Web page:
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PUBLISHED : Friday, 01 February, 2013, 11:38am
UPDATED : Friday, 01 February, 2013, 1:25pm

Pharmaceutical company loses 1b yuan after 140-word Weibo message

BIO

Amy Li began her journalism career as a crime news reporter in Queens, New York, in 2004. She joined Reuters in Beijing in 2008 as a multimedia editor. Amy taught journalism at Southwestern University of Finance and Economics in Chengdu before joining SCMP in Hong Kong in 2012. She is now an online news editor for SCMP.com. Amy can be reached at chunxiao.li@scmp.com, or follow her on Twitter @AmyLiSCMP
 

A 140-word warning against a popular cold medicine for children on China’s micro-blogging  website has cost the manufacturer, Renhe Pharmacy, a billion yuan (HK$1.24 billion) in the value of its shares, the Xinhua state news agency reported this week.

Although authorities later said the allegations made by a mis-informed doctor were false, Renhe said the damage had been irreparable.

A Beijing-based doctor, only identified by his last name as Meng, posted a message on Weibo on Janurary 21 that read: “Youkadan and Haowawa medicine have been proven toxic to children’s livers. Children under one year should absolutely not take it. Children under six should take it with caution.”

He followed his allegations with an appeal: “Why are their advertisements still in the media? Celebrities, please spread the message and have these commercials withdrawn.”

Meng later admitted he had written the post “without adequate fact checking”, said Xinhua.

But his message was quickly re-posted by Wen Zhang, a television star with more than 26 million Weibo followers, the same day.

“Will authorities confirm this and give us instructions,” asked Wen.

Wen also helped to expose the controversy to a wider audience. He received more than 4,000 comments and 22,000 re-posts.

Three days later, one of China’s most well-known comedians, Song Dandan, spoke out on Weibo.

Having appeared in a TV commercial promoting the medicine, Song said in a worried tone she agreed to do the commercial after learning the drug had been approved by authorities.

“I will not appear in any medicine commercial in future,” she said.

Meanwhile, the news was reported by influential Chinese media outlets, including CCTV.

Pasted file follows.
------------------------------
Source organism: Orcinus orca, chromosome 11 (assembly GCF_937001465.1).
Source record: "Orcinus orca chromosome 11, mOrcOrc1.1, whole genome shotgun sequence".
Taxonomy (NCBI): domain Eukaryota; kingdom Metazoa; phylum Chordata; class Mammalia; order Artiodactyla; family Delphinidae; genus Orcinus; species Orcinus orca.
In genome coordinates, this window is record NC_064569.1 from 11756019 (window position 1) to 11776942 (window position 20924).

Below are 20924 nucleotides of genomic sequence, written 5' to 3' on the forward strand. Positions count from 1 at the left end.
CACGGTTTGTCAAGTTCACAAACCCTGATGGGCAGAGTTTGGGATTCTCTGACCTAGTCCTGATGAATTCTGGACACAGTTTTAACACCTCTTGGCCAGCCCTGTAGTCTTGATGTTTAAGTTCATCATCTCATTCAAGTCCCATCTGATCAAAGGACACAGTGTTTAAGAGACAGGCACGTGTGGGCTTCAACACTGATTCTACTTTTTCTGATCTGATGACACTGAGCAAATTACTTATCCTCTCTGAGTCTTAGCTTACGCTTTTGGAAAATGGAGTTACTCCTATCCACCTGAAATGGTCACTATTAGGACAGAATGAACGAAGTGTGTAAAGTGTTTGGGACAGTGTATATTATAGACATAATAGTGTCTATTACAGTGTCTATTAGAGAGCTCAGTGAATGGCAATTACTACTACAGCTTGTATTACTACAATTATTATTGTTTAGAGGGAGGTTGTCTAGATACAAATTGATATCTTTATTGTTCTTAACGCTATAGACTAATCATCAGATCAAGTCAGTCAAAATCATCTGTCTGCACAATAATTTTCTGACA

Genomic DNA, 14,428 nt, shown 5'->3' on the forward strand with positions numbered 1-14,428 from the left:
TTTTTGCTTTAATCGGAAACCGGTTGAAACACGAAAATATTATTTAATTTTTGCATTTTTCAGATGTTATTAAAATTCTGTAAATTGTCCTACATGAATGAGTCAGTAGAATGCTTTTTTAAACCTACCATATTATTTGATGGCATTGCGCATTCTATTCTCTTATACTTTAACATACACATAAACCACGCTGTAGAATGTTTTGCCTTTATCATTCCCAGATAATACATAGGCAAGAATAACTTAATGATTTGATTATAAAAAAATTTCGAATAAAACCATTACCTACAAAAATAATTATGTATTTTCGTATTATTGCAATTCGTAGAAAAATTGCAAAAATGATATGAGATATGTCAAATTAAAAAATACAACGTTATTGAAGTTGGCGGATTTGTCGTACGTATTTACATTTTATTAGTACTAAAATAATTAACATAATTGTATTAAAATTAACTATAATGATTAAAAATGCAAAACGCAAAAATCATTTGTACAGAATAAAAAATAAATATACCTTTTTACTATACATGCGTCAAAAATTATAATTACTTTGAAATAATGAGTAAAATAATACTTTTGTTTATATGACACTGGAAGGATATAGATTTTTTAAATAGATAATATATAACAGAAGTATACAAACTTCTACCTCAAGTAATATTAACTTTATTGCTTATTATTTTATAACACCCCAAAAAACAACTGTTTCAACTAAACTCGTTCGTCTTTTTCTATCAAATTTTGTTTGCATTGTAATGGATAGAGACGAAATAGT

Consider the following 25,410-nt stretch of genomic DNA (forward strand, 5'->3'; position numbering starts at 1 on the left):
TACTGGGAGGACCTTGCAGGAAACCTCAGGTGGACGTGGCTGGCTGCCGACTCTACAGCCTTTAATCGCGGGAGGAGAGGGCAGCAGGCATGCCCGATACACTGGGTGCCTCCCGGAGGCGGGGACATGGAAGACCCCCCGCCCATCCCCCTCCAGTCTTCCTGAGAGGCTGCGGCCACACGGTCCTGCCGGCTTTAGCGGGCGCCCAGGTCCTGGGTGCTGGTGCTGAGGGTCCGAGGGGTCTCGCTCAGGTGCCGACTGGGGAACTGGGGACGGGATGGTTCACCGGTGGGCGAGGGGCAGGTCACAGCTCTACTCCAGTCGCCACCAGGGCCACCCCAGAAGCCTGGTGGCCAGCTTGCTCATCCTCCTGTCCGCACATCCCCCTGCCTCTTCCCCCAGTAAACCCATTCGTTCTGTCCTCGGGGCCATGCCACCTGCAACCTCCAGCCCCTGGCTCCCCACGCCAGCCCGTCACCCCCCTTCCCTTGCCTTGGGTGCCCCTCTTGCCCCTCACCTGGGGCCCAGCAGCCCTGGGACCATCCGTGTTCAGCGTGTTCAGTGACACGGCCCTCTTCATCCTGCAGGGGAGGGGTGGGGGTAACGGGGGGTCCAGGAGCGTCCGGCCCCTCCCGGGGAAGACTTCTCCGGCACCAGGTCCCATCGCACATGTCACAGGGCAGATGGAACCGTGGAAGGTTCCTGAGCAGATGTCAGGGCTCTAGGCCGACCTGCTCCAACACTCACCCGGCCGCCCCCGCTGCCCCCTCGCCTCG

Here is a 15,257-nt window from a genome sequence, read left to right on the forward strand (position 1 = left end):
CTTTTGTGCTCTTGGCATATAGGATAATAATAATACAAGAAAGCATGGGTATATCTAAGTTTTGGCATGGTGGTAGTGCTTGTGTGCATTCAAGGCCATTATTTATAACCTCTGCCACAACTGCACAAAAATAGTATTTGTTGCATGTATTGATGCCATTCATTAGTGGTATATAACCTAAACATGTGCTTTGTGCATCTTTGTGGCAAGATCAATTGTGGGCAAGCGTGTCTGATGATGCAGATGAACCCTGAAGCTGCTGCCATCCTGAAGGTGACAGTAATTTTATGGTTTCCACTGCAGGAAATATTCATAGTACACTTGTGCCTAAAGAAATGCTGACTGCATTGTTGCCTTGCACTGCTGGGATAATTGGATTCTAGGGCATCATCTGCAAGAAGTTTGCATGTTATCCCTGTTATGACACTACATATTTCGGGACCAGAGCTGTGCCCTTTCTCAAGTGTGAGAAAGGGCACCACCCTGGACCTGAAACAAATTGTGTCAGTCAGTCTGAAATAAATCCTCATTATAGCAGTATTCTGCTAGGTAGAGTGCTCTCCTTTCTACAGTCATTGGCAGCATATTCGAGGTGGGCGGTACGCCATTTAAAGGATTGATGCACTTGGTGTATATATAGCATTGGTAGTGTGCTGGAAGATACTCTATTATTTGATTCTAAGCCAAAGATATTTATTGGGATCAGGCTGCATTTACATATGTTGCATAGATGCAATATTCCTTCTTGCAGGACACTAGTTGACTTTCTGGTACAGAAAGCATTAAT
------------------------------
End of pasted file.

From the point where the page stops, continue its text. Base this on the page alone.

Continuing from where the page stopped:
Jiangxi-based Renhe Pharmacy then made several official announcements clearing any doubts and criticisms. 

“The medicine is safe for children from age one to 12 and won’t cause harm to livers,” said the announcement. “Children under one should not take it due to the lack of empirical statistics on safety and effectiveness - but not because it harms the liver.”

The provincial Food and Drug Administration in Jiangxi supported Renhe by issuing a statement this week claiming the medicine was safe.

But those efforts failed to save Renhe’s shares from diving. Its stock price fell 2.5 per cent on January 25, 7.14 per cent on January 24, and 2.03 per cent on January 23, Xinhua said.

A spokesman estimated the company's total losses were around one billion yuan, said Xinhua.

"People on Weibo are more passionate about spreading rumours than truth," said a frustrated spokesman. He said many influential Weibo bloggers did a terrible job in following up the controversey. 

"You should apologise for spreading the false message, " said one commentator on actor's Wen Zhang's Weibo on Friday, "You owe that to the public and the company."

China's pharmaceutical industry has been stricken with scandals in recent years. The government is combating the production and sale of fake drugs with stricter regulations. 

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This article is now closed to comments

Camel
Fact is that in the Mainland food and drug control and inspection are too loose, inefficient and not trustworthy. Many incidents, scandals and catastrophes have happened already and consumer lost their trust in the authorities, who should inspect and control the companies. Every single negative message and report from other sources than the official government ones will be taken by consumers more seriously, even if there is no truth behind it. I am one them. I would never buy medication, food and baby formula in the Mainland. The Mainland authorities needs to do a lot to regain the trust of the people. A long and hard way to go.
TigerJ
How about all the veggies and pork that HK imports from mainland?
 
 
 
 
 

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